In a win-win for Google, national retail optometrist Specsavers has ditched an in-house e-mail and groupware server and moved to Google Apps with BlackBerry handsets now being replaced by Android-based smartphones.
Specsavers is based in the UK and has been operating in Australia and New Zealand for more than three years.
A significant pull factor was the collaboration tools integrated into Google Apps
The decision to migrate to Google Apps locally is in keeping with Specsavers’ global strategy announced in January.
Specsavers CIO in Australia and New Zealand, Simon Baxter, said the move is the company’s first foray into cloud computing.
“We were using Scalix for e-mail, but we have just gone Google for about 260 users,” Baxter said.
“As this is our first big move into the cloud, going with Google seems to be the safest option and we are comfortable with Google’s strategy.”
Baxter cited the lack of support for the previous product and less downtime due to software upgrades with SaaS as major drivers for the move.
Conversely, a significant pull factor was the collaboration tools integrated into Google Apps.
“The collaboration toolset is interesting with chat, video and documents for collaboration,” Baxter said.
Google Apps was piloted before Christmas last year and the roll out was completed by the first week in February. Google Apps has been in production for about month now.
“W haven’t had any downtime and it’s all been fine,” Baxter said. “It is also in our normal band of intranet usage so there are no issues with the pipes. There has been a small lift, but it’s not significant.”
Specsavers joins mobile phone retailer Mo’s Mobiles which announced last month it is using Google Apps.
“Today it is a better solution,” Baxter says. “We have seen upgrade roll out so Google is doing constant improvement.”
“We wanted to move on from on-premise architecture so that’s why we didn’t move to Microsoft Exchange.”
See this recent CIO feature Going Google for more information about what CIOs should consider when moving to the search giant’s hosted applications.
Android attacks BlackBerry’s enterprise turf
In addition to the move to cloud services for messaging and collaboration, Specsavers will deploy Android-based handsets to its staff.
“We’re also moving to Android phones (HTC Aria) and the whole Google mail experience on HTC is brilliant,” Baxter said.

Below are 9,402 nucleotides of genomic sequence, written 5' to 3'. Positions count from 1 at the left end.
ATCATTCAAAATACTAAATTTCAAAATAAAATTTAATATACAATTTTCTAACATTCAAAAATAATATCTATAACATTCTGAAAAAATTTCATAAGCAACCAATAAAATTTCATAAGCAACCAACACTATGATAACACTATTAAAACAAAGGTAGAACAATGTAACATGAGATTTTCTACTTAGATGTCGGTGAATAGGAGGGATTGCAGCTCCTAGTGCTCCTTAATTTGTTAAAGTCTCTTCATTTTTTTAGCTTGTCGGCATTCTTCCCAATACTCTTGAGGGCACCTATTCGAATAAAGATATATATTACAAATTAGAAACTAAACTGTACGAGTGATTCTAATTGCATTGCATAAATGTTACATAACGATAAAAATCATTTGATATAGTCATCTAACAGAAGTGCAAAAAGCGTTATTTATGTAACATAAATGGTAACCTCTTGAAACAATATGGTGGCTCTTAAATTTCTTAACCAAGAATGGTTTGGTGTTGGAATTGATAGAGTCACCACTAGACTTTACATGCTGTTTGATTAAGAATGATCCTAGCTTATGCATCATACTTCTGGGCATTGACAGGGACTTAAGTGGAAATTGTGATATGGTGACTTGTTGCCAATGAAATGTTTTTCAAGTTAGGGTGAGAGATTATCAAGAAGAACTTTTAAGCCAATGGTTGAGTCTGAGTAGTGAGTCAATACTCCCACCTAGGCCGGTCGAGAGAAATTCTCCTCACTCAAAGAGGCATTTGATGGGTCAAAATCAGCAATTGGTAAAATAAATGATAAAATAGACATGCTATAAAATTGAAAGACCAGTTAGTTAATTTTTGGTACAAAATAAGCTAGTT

The HTC Aria is available in Australia through carrier Optus.
Android has risen to become the number one consumer smartphone platform in just a few years, but the enterprise market remains largely dominated by BlackBerry and, more recently, the iPhone.
“We replace about 70 phones a year as part of our refresh cycle [so] the next 70 will be Android and by 2012 we will be fully android,” he said.
“The user experience versus BlackBerry is Android’s Internet capabiity, the access to cheaper plans and very good integration with Google Apps. You can do pretty much everything on the phone. I can receive an e-mail on Android and archive it like it was on the desktop.”
Baxter said the only downside is Android’s touchscreen versus BlackBerry’s qwerty keyboard which is quicker at typing text messages and e-mails.
Specsavers has been running Androids in its mobile fleet for three months and Baxter says a positive is the variety of service plans available compared with those for BlackBerry handsets.
“Androids are cheaper to run as they have access to more plans than Blacberry and you don’t have to install BlackBerry Enterprise Server,” he said.
Regarding security, Baxter says since no data is being kept on the device it is less of a concern.
“We know it’s not as heavily secured as BlackBerry, but we’re not seeing any issues,” he said.
“With our Blackberry Internet Service we didn’t have remote wipe. If a device is lost we will change the Google password.”
In a sign Android is gaining more traction in the enterprise, last month a number of Android handset makers announced support for Motorola’s 3LM security software.
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